The 366 daily episodes in 2014 were chronological snapshots of earth history, beginning with the Precambrian in January and on to the Cenozoic in December. You can find them all in the index in the right sidebar. In 2015, the daily episodes for each month were assembled into monthly packages, and a few new episodes were posted. Now, the blog/podcast is on an occasional schedule with diverse topics, and the Facebook Page showcases photos on Mineral Monday and Fossil Friday. Thanks for your interest!

Friday, November 14, 2014

November 14. The Atlantic and Gulf Coastal Plains




Today, November 14, is the day the Precambrian would have ended if this calendar were at a proper time scale. And everything we have covered since February 1 would have to be squeezed into the next 6 weeks. That’s why I chose to organize the original book and these podcasts as I have, so I could give more time to each of the more recent periods. But geologic time, deep time, is really hard to grasp. I hope this helps a bit with that.

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Geologic map of the US (from USGS) showing the Atlantic and Gulf Coastal Plains south and east of the heavy black line. The Cretaceous rocks that crop out in the most inland part of the plains (green colors) underlie the Cenozoic (Tertiary) rocks in orange and yellow, and the Cretaceous rocks continue in the subsurface far offshore as well.

Our Cretaceous topic today is the Atlantic and Gulf Coastal Plans of the United States. These relatively flat lands are underlain at depth by all sorts of complicated geology, reflecting the various orogenies that were parts of the assembly of Pangaea, as well as the break-up to produce the present continents. But the rocks closer to the surface of these plains have been virtually undisturbed since they were laid down, beginning in the Cretaceous.

The sedimentary rocks of the coastal plains are from times when sea level was higher. In Late Cretaceous time, the shoreline was located well inland from where it is today, crossing through east-central North Carolina, central South Carolina and Georgia, and central to northwestern Alabama. Almost all of what is now the state of Mississippi was under water, and there was a huge embayment that extended up what is now the Mississippi River valley all the way to southern Illinois. Southeast Arkansas, all of Louisiana, and a wide swath of eastern Texas were also under the Cretaceous sea. The positions of the shoreline in the Cretaceous, and later into the Cenozoic era, shifted many times. In our earlier discussions, that kind of transgression and regression of the sea was often attributed to glacial periods, alternately locking up water into ice sheets and melting. There’s no evidence for Cretaceous glaciation, so we have to call on some other rationale for the changing sea levels. Probably the most popular possible cause relates to changes in ocean water level because of increases and decreases in tectonic activity. More high-standing mid-ocean ridges would displace more water, raising sea level. But once established, the mid-ocean ridges were more or less still there over time, so that explanation doesn’t work too well.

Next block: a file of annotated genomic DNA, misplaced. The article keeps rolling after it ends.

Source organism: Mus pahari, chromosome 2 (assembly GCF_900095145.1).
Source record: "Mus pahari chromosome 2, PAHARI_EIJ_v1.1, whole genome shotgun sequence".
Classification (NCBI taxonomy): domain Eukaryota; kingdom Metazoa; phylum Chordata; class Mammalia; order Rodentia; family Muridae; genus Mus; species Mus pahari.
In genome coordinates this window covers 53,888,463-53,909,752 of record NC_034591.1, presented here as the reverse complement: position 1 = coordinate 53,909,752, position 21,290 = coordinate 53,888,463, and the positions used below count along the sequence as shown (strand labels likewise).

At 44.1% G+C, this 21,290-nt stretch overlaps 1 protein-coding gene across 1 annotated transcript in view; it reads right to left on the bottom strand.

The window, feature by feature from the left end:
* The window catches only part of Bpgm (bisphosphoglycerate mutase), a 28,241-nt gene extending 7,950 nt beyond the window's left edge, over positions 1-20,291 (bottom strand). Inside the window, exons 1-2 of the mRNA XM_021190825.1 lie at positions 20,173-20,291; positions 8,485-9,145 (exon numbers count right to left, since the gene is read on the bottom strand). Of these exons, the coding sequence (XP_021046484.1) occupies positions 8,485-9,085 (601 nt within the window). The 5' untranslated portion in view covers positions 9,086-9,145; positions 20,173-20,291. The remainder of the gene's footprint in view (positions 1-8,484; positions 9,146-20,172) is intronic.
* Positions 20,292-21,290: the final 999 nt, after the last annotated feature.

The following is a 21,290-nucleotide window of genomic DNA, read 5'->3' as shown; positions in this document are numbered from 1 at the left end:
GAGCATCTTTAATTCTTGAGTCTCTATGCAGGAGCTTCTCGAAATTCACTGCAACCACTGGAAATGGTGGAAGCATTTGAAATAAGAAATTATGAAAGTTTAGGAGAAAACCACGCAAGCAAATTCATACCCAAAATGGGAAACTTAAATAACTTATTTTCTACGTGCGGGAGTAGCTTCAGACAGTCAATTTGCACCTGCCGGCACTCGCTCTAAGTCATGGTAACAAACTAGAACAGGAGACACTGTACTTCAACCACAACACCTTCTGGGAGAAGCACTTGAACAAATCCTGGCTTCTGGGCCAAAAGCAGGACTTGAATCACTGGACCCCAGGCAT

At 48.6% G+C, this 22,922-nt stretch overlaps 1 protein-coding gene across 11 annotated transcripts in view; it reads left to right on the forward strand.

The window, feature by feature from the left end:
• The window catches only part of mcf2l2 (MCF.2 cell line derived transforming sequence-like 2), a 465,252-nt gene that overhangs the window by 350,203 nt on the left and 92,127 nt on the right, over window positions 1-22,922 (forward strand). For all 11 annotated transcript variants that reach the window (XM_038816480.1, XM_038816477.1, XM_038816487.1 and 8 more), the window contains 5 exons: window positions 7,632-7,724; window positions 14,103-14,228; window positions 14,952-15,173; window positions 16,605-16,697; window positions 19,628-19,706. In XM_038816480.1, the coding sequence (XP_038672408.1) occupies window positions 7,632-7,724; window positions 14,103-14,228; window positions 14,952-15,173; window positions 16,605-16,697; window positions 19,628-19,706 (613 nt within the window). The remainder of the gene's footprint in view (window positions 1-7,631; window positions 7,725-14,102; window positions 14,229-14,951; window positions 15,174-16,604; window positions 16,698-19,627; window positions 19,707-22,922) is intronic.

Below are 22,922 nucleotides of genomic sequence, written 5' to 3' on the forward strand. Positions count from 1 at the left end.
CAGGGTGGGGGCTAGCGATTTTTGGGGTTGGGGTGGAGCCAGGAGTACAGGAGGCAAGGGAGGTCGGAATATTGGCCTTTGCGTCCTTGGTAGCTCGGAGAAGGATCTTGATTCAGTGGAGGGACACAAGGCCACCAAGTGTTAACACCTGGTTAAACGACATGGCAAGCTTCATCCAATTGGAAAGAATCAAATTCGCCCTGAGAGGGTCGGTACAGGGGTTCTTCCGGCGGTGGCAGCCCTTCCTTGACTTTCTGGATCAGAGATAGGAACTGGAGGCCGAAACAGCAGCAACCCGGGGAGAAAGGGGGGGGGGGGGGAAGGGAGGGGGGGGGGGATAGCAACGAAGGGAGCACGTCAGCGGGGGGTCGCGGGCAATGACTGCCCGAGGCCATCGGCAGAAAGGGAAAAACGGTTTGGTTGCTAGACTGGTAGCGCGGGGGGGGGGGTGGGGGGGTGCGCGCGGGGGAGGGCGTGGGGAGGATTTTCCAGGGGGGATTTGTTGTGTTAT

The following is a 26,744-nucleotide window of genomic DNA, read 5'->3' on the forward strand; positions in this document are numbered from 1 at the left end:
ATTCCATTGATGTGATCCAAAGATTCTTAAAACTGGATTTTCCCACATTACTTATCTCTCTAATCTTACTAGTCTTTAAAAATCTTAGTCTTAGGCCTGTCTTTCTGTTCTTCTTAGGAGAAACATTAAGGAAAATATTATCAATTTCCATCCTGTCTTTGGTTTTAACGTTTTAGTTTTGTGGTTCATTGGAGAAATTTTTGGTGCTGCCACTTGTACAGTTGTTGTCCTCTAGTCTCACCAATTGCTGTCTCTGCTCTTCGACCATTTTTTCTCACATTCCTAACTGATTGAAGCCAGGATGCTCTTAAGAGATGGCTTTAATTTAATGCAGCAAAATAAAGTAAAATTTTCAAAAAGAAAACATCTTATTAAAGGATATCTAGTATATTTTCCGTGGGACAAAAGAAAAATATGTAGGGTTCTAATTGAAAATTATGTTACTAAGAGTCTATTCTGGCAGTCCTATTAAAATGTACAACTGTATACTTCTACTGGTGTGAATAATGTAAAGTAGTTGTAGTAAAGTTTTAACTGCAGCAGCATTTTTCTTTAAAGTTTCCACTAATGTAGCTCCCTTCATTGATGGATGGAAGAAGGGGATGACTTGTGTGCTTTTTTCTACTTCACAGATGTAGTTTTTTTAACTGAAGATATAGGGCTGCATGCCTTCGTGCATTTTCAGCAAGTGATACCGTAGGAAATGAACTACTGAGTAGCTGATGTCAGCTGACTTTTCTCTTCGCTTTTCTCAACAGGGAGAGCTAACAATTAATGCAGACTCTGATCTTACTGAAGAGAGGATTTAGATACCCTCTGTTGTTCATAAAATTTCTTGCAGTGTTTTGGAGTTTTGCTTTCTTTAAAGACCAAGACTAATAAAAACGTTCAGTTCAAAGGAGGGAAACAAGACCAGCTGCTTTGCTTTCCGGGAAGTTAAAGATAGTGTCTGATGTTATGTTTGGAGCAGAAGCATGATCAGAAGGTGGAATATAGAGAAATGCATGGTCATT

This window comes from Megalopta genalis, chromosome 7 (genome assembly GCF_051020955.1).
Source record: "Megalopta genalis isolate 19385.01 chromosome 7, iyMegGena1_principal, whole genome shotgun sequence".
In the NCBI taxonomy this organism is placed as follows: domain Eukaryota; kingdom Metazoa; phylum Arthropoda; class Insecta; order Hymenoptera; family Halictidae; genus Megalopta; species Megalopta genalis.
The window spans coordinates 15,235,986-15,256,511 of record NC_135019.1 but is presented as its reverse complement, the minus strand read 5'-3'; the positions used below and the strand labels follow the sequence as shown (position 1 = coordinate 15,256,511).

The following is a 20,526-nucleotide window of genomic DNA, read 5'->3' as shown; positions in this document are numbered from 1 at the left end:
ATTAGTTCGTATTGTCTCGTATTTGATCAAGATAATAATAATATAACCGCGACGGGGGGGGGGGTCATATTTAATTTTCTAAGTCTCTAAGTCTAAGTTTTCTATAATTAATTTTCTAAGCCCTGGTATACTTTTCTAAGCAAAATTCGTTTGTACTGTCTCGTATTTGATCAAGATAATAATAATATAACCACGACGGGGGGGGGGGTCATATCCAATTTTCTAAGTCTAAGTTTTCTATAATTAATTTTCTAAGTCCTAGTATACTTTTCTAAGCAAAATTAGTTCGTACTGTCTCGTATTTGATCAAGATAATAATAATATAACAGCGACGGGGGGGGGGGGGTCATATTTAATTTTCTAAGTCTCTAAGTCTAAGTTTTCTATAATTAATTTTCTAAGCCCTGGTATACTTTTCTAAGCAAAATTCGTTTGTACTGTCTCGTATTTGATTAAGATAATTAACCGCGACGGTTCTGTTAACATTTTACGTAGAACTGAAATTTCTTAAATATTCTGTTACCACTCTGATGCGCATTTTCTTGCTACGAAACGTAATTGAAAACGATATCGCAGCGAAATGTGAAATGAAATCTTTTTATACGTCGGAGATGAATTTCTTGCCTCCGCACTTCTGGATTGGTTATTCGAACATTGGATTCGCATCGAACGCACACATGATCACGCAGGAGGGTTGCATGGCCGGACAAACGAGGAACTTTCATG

Sedimentation on the coastal plains and the adjacent continental shelves of eastern and southern United States has been more or less continuous for 100,000,000 years or more, making for a huge pile of sediment – as much as 30,000 feet in places. The sediments are mostly clastics, sand, silt, mud, and gravel, washed off the continent into the adjacent sea. This is continuing to this day, with the Mississippi River the leading source of sediment into the Gulf of Mexico.

Throughout the US East Coast, a topographic break marks the boundary between the coastal plain sediments and the complex igneous and metamorphic rocks of the Appalachian Orogenic belt. It’s called the fall line, because the escarpment the boundary forms results in waterfalls in many places. The Great Falls of the Potomac River is one such waterfall. During colonial times, the fall line was typically the head of navigation for the coastal rivers, so cities like Richmond, Virginia, and Columbia, South Carolina, sprang up along it.

All that material washing into the Gulf of Mexico, especially the porous sand, created a great many reservoirs for oil and natural gas. Both the Cretaceous and Tertiary sediments in the Gulf of Mexico hold many oil and gas fields. Although the general setting was similar on the east coast, there are no oil and gas fields there – probably because of differences in organic content of the source rocks, or in the thermal maturation of the sediments, but the reason for the paucity of oil on the east coast is not completely clear.

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Charles Lyell was born November 14, 1797, in Kinnordy, north of Dundee, Scotland. He is best known as the author of the Principles of Geology, first published in the early 1830s. The multiple volumes of the Principles were among the most influential books in the early development of the geological sciences. It was published continuously, in 12 revised editions, until 1872. Lyell effectively popularized the geological concepts of James Hutton, including uniformitarianism.
—Richard I. Gibson

Atlantic coastal plain


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